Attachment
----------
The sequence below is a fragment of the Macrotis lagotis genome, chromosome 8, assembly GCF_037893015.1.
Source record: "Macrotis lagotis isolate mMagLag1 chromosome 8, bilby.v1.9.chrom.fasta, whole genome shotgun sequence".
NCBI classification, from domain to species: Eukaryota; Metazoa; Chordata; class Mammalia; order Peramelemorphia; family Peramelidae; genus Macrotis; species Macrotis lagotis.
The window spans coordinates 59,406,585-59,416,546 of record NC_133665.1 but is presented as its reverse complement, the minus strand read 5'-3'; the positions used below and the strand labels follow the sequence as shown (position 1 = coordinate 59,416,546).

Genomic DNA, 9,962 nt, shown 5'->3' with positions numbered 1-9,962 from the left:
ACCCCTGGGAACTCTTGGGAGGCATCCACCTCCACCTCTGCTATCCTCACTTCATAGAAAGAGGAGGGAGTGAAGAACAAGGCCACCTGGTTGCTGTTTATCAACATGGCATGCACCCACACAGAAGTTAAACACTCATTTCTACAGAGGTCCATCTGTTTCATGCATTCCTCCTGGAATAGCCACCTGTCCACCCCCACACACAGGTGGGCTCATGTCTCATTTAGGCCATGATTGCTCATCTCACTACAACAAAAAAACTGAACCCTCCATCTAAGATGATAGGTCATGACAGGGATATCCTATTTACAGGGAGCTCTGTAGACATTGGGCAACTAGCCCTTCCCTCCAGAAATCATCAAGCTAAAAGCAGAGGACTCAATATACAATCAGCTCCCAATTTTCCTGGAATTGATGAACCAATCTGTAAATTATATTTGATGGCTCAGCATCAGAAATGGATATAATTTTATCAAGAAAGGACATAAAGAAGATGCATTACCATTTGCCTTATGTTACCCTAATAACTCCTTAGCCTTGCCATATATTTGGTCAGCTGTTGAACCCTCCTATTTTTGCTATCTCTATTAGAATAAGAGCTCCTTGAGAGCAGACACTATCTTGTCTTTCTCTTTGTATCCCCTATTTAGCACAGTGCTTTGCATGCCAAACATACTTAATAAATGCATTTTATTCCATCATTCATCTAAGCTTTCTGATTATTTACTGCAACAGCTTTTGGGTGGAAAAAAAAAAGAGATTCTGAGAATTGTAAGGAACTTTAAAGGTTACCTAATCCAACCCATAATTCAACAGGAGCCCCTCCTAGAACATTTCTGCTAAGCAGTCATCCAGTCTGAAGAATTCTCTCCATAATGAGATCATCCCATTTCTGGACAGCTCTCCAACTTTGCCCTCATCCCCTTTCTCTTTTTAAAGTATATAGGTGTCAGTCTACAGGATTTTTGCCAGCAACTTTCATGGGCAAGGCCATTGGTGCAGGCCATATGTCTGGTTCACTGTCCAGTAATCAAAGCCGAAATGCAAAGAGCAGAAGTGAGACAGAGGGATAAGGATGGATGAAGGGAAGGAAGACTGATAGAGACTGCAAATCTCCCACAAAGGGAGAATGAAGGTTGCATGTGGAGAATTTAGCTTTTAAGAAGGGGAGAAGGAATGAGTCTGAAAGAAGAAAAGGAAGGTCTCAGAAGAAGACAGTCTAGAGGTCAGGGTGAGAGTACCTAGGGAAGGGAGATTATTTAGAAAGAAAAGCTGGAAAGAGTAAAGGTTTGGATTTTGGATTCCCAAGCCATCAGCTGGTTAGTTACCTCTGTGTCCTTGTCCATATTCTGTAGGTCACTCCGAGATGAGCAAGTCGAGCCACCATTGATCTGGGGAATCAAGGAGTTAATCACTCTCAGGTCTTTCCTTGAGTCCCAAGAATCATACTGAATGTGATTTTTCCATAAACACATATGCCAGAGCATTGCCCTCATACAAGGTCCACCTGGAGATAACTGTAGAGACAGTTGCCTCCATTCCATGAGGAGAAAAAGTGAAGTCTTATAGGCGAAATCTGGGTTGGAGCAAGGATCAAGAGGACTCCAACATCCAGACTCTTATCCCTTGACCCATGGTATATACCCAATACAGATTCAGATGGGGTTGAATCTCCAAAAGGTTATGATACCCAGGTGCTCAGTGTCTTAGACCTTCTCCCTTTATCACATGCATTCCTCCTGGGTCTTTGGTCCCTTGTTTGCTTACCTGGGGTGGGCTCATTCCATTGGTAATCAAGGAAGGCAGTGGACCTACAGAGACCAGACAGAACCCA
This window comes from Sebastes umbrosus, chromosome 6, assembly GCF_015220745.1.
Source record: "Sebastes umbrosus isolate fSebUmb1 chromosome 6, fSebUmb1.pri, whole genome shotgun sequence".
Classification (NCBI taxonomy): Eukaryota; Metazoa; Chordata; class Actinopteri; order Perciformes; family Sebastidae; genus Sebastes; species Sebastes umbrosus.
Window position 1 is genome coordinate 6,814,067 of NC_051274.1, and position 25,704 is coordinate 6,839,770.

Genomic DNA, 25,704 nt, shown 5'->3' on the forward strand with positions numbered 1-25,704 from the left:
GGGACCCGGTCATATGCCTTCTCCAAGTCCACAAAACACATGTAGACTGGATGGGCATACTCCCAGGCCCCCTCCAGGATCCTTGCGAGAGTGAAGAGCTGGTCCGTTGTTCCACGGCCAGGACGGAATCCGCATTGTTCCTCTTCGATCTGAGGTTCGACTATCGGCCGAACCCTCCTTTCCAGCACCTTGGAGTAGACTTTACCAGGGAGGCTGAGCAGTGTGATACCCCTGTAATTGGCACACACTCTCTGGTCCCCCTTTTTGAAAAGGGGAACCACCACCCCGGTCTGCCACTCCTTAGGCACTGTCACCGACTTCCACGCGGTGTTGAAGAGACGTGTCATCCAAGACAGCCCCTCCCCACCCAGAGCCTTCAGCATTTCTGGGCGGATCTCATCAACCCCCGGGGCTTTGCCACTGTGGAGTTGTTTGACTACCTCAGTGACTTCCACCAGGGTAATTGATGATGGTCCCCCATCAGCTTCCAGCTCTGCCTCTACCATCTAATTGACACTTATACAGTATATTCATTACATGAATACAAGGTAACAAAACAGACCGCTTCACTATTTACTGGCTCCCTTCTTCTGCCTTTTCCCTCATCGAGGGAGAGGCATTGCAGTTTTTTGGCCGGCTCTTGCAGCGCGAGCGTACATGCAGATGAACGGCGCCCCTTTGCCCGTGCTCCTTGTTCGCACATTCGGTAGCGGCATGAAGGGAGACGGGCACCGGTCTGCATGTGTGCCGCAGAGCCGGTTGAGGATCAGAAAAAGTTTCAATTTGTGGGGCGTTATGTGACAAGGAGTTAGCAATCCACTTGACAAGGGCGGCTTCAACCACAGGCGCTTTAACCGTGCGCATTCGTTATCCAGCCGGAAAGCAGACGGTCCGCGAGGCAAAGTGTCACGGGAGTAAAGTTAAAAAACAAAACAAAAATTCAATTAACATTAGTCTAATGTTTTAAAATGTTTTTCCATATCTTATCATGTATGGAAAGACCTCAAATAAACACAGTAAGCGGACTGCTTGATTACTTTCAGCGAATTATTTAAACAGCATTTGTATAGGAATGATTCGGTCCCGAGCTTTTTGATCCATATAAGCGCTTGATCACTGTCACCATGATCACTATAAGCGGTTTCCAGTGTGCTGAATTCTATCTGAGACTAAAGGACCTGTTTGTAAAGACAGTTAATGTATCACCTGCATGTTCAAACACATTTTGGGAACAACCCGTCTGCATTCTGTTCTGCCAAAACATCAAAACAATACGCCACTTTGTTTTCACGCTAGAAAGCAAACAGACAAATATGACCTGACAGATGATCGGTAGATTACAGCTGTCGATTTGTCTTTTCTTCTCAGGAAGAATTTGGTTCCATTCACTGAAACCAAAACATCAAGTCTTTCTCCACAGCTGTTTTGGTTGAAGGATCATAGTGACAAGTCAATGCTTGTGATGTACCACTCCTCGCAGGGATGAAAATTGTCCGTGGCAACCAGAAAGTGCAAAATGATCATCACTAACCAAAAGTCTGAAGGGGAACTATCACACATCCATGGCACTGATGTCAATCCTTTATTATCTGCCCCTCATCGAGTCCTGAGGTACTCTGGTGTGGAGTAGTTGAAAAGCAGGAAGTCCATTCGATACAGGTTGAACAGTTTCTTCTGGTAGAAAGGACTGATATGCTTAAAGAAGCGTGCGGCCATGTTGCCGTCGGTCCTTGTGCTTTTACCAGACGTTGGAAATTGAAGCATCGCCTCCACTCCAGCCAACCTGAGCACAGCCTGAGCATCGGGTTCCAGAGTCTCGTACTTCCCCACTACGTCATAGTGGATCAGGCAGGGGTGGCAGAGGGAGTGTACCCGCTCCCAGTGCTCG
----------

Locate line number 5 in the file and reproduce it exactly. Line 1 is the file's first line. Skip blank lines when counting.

Genomic DNA, 9,962 nt, shown 5'->3' with positions numbered 1-9,962 from the left: